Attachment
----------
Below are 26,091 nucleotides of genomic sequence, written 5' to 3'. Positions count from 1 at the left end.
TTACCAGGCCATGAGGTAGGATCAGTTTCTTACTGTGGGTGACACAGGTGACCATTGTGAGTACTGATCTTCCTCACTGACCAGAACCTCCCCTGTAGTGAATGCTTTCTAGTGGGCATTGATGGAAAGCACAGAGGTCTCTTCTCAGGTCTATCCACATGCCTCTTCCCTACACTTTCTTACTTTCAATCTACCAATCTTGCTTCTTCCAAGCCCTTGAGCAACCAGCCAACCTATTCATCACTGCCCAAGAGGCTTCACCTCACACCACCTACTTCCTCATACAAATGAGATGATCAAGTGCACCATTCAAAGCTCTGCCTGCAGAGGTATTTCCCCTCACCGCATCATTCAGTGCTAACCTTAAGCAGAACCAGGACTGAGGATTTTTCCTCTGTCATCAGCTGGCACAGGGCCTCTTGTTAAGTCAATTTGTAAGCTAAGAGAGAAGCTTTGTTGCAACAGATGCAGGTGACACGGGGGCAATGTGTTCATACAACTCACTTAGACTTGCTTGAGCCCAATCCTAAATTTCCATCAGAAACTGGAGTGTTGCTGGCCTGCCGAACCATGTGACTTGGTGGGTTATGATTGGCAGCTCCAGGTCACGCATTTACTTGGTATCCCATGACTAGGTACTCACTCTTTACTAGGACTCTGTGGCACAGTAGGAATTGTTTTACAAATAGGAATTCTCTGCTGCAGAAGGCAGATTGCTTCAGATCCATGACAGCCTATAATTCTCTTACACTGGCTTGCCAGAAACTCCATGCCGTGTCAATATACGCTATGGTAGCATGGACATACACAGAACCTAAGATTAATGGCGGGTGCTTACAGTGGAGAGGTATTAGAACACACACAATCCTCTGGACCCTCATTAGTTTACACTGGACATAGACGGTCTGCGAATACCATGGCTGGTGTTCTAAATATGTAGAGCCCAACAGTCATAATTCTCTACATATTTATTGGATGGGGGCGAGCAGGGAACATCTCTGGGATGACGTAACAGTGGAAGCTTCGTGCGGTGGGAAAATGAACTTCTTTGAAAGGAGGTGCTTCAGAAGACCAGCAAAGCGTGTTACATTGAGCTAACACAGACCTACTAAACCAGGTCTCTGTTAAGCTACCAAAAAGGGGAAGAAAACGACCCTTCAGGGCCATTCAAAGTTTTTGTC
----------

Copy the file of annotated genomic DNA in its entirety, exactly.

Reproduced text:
Below are 26,091 nucleotides of genomic sequence, written 5' to 3'. Positions count from 1 at the left end.
TTACCAGGCCATGAGGTAGGATCAGTTTCTTACTGTGGGTGACACAGGTGACCATTGTGAGTACTGATCTTCCTCACTGACCAGAACCTCCCCTGTAGTGAATGCTTTCTAGTGGGCATTGATGGAAAGCACAGAGGTCTCTTCTCAGGTCTATCCACATGCCTCTTCCCTACACTTTCTTACTTTCAATCTACCAATCTTGCTTCTTCCAAGCCCTTGAGCAACCAGCCAACCTATTCATCACTGCCCAAGAGGCTTCACCTCACACCACCTACTTCCTCATACAAATGAGATGATCAAGTGCACCATTCAAAGCTCTGCCTGCAGAGGTATTTCCCCTCACCGCATCATTCAGTGCTAACCTTAAGCAGAACCAGGACTGAGGATTTTTCCTCTGTCATCAGCTGGCACAGGGCCTCTTGTTAAGTCAATTTGTAAGCTAAGAGAGAAGCTTTGTTGCAACAGATGCAGGTGACACGGGGGCAATGTGTTCATACAACTCACTTAGACTTGCTTGAGCCCAATCCTAAATTTCCATCAGAAACTGGAGTGTTGCTGGCCTGCCGAACCATGTGACTTGGTGGGTTATGATTGGCAGCTCCAGGTCACGCATTTACTTGGTATCCCATGACTAGGTACTCACTCTTTACTAGGACTCTGTGGCACAGTAGGAATTGTTTTACAAATAGGAATTCTCTGCTGCAGAAGGCAGATTGCTTCAGATCCATGACAGCCTATAATTCTCTTACACTGGCTTGCCAGAAACTCCATGCCGTGTCAATATACGCTATGGTAGCATGGACATACACAGAACCTAAGATTAATGGCGGGTGCTTACAGTGGAGAGGTATTAGAACACACACAATCCTCTGGACCCTCATTAGTTTACACTGGACATAGACGGTCTGCGAATACCATGGCTGGTGTTCTAAATATGTAGAGCCCAACAGTCATAATTCTCTACATATTTATTGGATGGGGGCGAGCAGGGAACATCTCTGGGATGACGTAACAGTGGAAGCTTCGTGCGGTGGGAAAATGAACTTCTTTGAAAGGAGGTGCTTCAGAAGACCAGCAAAGCGTGTTACATTGAGCTAACACAGACCTACTAAACCAGGTCTCTGTTAAGCTACCAAAAAGGGGAAGAAAACGACCCTTCAGGGCCATTCAAAGTTTTTGTC